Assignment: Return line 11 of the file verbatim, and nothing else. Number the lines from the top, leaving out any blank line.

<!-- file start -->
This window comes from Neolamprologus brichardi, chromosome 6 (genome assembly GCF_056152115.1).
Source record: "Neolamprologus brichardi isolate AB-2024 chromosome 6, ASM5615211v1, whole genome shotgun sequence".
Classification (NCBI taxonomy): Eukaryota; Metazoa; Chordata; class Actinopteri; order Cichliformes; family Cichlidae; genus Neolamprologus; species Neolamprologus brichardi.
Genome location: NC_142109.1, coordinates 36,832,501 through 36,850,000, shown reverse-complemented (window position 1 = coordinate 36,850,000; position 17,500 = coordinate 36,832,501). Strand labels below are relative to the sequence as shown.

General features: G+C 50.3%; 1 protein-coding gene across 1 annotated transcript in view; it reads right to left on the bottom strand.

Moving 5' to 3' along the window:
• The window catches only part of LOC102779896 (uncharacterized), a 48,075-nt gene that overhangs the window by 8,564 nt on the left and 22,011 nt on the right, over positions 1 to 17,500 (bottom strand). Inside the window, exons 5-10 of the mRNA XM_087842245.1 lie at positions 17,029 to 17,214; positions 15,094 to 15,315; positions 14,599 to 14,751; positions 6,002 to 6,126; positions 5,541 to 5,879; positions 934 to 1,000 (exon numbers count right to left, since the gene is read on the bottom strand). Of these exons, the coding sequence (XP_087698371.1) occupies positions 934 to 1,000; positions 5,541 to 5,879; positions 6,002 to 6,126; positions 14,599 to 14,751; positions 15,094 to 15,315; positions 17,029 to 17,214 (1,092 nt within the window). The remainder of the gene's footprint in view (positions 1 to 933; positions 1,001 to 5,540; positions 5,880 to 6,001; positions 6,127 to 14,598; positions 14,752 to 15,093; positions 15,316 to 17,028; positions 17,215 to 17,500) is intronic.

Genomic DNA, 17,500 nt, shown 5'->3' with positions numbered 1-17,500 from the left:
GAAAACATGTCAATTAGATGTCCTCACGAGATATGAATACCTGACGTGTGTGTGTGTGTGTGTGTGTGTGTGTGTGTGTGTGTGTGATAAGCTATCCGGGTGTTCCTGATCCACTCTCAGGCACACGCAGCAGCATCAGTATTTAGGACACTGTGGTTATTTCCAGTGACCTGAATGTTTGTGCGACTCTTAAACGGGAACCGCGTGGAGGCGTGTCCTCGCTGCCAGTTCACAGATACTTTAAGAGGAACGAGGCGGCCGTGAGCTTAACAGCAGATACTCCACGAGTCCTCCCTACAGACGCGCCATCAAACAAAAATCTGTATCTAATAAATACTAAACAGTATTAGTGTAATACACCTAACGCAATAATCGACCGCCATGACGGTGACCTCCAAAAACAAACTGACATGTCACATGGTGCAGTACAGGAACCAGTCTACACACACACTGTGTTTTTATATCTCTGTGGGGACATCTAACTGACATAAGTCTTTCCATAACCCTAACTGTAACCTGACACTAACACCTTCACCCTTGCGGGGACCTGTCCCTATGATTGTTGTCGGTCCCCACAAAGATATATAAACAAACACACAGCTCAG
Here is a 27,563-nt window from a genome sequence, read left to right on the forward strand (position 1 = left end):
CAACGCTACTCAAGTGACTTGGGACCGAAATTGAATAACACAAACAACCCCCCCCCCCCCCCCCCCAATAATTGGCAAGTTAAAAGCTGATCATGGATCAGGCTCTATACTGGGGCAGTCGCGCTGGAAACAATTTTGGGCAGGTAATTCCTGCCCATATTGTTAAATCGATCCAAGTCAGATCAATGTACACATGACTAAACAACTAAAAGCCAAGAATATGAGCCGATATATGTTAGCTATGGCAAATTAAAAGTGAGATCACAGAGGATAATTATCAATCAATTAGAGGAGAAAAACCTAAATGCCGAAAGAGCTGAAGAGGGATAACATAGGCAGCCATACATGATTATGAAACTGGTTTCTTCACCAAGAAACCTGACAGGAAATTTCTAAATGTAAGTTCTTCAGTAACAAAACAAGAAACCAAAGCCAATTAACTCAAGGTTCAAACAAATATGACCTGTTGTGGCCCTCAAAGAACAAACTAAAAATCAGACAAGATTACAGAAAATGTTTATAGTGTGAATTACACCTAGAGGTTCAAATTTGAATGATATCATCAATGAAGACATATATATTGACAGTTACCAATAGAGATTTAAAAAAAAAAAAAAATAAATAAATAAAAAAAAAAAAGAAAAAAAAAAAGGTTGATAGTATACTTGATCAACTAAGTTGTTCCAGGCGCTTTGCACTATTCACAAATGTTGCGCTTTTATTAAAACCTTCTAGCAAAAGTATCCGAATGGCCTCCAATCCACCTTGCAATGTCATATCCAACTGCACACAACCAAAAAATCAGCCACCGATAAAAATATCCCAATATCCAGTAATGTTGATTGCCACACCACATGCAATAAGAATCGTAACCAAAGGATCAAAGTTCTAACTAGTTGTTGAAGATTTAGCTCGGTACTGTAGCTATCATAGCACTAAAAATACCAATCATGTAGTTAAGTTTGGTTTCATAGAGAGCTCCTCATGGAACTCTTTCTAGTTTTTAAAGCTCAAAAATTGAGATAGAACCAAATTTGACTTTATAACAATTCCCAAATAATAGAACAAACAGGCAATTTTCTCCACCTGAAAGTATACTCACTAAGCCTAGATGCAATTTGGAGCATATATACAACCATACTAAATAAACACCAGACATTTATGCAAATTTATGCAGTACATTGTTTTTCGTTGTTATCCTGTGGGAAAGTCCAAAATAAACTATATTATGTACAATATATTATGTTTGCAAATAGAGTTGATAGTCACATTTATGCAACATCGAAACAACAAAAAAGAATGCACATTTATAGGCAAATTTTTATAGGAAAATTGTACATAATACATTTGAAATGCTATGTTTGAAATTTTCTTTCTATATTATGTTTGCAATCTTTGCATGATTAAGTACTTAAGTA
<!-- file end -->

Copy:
CAACGCTACTCAAGTGACTTGGGACCGAAATTGAATAACACAAACAACCCCCCCCCCCCCCCCCCCAATAATTGGCAAGTTAAAAGCTGATCATGGATCAGGCTCTATACTGGGGCAGTCGCGCTGGAAACAATTTTGGGCAGGTAATTCCTGCCCATATTGTTAAATCGATCCAAGTCAGATCAATGTACACATGACTAAACAACTAAAAGCCAAGAATATGAGCCGATATATGTTAGCTATGGCAAATTAAAAGTGAGATCACAGAGGATAATTATCAATCAATTAGAGGAGAAAAACCTAAATGCCGAAAGAGCTGAAGAGGGATAACATAGGCAGCCATACATGATTATGAAACTGGTTTCTTCACCAAGAAACCTGACAGGAAATTTCTAAATGTAAGTTCTTCAGTAACAAAACAAGAAACCAAAGCCAATTAACTCAAGGTTCAAACAAATATGACCTGTTGTGGCCCTCAAAGAACAAACTAAAAATCAGACAAGATTACAGAAAATGTTTATAGTGTGAATTACACCTAGAGGTTCAAATTTGAATGATATCATCAATGAAGACATATATATTGACAGTTACCAATAGAGATTTAAAAAAAAAAAAAAATAAATAAATAAAAAAAAAAAAGAAAAAAAAAAAGGTTGATAGTATACTTGATCAACTAAGTTGTTCCAGGCGCTTTGCACTATTCACAAATGTTGCGCTTTTATTAAAACCTTCTAGCAAAAGTATCCGAATGGCCTCCAATCCACCTTGCAATGTCATATCCAACTGCACACAACCAAAAAATCAGCCACCGATAAAAATATCCCAATATCCAGTAATGTTGATTGCCACACCACATGCAATAAGAATCGTAACCAAAGGATCAAAGTTCTAACTAGTTGTTGAAGATTTAGCTCGGTACTGTAGCTATCATAGCACTAAAAATACCAATCATGTAGTTAAGTTTGGTTTCATAGAGAGCTCCTCATGGAACTCTTTCTAGTTTTTAAAGCTCAAAAATTGAGATAGAACCAAATTTGACTTTATAACAATTCCCAAATAATAGAACAAACAGGCAATTTTCTCCACCTGAAAGTATACTCACTAAGCCTAGATGCAATTTGGAGCATATATACAACCATACTAAATAAACACCAGACATTTATGCAAATTTATGCAGTACATTGTTTTTCGTTGTTATCCTGTGGGAAAGTCCAAAATAAACTATATTATGTACAATATATTATGTTTGCAAATAGAGTTGATAGTCACATTTATGCAACATCGAAACAACAAAAAAGAATGCACATTTATAGGCAAATTTTTATAGGAAAATTGTACATAATACATTTGAAATGCTATGTTTGAAATTTTCTTTCTATATTATGTTTGCAATCTTTGCATGATTAAGTACTTAAGTA